Results from the NASA GSFC and LaRC Ozone Lidar Intercomparison: New Mobile Tools for Atmospheric Research

John T. Sullivan Department of Atmospheric Physics, University of Maryland, Baltimore County, and Joint Center for Earth Systems Technology, Baltimore, Maryland

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Thomas J. McGee Atmospheric Chemistry and Dynamics Laboratory, NASA Goddard Space Flight Center, Greenbelt, Maryland

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Russell DeYoung Science Directorate, NASA Langley Research Center, Hampton, Virginia

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Laurence W. Twigg Science Systems and Applications, Inc., Lanham, Maryland

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Grant K. Sumnicht Science Systems and Applications, Inc., Lanham, Maryland

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Denis Pliutau Science Systems and Applications, Inc., Lanham, Maryland

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Travis Knepp Science Systems and Applications, Inc., Lanham, Maryland

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William Carrion Coherent Applications Inc., Hampton, Virginia

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Abstract

During a 2-week period in May 2014, the National Aeronautics and Space Administration (NASA) Goddard Space Flight Center Tropospheric Ozone Differential Absorption Lidar (GSFC TROPOZ DIAL) was situated near the NASA Langley Research Center (LaRC) Mobile Ozone Lidar (LMOL) and made simultaneous measurements for a continuous 15-h observation period in which six separate ozonesondes were launched to provide reference ozone profiles. Although each of these campaign-ready lidars has very different transmitter and receiver components, they produced very similar ozone profiles, which were mostly within 10% of each other and the ozonesondes. The observed column averages as compared to the ozonesondes also agree well and are within 8% of each other. A robust uncertainty analysis was performed, and the results indicate that there is no statistically significant systematic bias between the TROPOZ and LMOL instruments. With the extended measurements and ozonesonde launches, this intercomparison has yielded an in-depth evaluation of the precision and accuracy of the two new lidars. This intercomparison is also the first (to the best of the authors’ knowledge) reported measurement intercomparison of two ground-based tropospheric ozone lidar systems within the United States.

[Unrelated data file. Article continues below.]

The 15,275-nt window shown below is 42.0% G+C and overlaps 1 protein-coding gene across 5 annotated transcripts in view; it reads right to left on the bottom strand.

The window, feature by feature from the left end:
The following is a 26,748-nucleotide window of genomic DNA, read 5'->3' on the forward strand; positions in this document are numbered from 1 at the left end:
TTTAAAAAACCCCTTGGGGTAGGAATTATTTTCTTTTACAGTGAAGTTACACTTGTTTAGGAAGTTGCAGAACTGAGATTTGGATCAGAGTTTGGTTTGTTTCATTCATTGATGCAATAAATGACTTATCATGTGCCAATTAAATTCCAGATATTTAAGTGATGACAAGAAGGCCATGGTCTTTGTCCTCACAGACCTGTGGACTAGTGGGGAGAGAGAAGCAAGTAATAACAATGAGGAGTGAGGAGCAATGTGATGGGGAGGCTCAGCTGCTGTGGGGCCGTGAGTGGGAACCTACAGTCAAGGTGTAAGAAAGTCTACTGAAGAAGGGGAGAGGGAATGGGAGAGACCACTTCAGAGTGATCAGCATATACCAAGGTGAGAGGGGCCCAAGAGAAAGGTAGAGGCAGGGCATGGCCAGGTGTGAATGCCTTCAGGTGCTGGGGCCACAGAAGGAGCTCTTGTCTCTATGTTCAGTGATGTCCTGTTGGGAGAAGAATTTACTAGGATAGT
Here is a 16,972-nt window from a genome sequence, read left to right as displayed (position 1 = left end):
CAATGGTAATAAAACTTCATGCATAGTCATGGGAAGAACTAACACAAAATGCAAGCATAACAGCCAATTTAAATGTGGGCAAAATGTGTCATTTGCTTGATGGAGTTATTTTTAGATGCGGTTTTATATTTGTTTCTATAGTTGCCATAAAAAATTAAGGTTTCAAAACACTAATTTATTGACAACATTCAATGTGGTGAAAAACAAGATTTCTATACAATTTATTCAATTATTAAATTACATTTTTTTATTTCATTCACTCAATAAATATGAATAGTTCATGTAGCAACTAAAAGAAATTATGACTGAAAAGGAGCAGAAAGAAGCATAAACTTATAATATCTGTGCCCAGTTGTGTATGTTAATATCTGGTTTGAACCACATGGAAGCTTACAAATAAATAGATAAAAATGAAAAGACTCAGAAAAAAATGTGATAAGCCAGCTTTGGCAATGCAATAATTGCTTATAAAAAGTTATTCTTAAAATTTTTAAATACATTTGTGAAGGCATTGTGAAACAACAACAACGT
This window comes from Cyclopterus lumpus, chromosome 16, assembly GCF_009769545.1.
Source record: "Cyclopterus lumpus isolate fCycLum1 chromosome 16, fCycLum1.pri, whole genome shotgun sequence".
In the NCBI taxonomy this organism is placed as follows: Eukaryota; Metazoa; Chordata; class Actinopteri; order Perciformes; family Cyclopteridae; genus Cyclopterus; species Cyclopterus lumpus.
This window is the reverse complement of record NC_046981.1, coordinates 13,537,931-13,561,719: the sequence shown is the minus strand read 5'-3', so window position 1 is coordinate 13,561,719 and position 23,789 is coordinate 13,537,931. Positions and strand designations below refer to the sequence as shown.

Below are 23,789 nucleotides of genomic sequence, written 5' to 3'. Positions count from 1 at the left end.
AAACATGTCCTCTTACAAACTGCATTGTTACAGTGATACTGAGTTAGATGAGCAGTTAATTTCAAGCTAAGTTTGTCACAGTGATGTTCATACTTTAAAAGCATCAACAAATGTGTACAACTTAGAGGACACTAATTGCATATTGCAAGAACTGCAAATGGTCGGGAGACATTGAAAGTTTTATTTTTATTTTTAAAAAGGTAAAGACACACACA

Current affiliation: Atmospheric Chemistry and Dynamics Branch, NASA Goddard Space Flight Center, Greenbelt, Maryland, and Oak Ridge Associated Universities, Oak Ridge, Tennessee.

Corresponding author address: John T. Sullivan, Atmospheric Chemistry and Dynamics Branch, NASA Goddard Space Flight Center, Mail Code 614, Greenbelt, MD 20771. E-mail: john.t.sullivan@nasa.gov

Abstract

During a 2-week period in May 2014, the National Aeronautics and Space Administration (NASA) Goddard Space Flight Center Tropospheric Ozone Differential Absorption Lidar (GSFC TROPOZ DIAL) was situated near the NASA Langley Research Center (LaRC) Mobile Ozone Lidar (LMOL) and made simultaneous measurements for a continuous 15-h observation period in which six separate ozonesondes were launched to provide reference ozone profiles. Although each of these campaign-ready lidars has very different transmitter and receiver components, they produced very similar ozone profiles, which were mostly within 10% of each other and the ozonesondes. The observed column averages as compared to the ozonesondes also agree well and are within 8% of each other. A robust uncertainty analysis was performed, and the results indicate that there is no statistically significant systematic bias between the TROPOZ and LMOL instruments. With the extended measurements and ozonesonde launches, this intercomparison has yielded an in-depth evaluation of the precision and accuracy of the two new lidars. This intercomparison is also the first (to the best of the authors’ knowledge) reported measurement intercomparison of two ground-based tropospheric ozone lidar systems within the United States.

Current affiliation: Atmospheric Chemistry and Dynamics Branch, NASA Goddard Space Flight Center, Greenbelt, Maryland, and Oak Ridge Associated Universities, Oak Ridge, Tennessee.

Corresponding author address: John T. Sullivan, Atmospheric Chemistry and Dynamics Branch, NASA Goddard Space Flight Center, Mail Code 614, Greenbelt, MD 20771. E-mail: john.t.sullivan@nasa.gov
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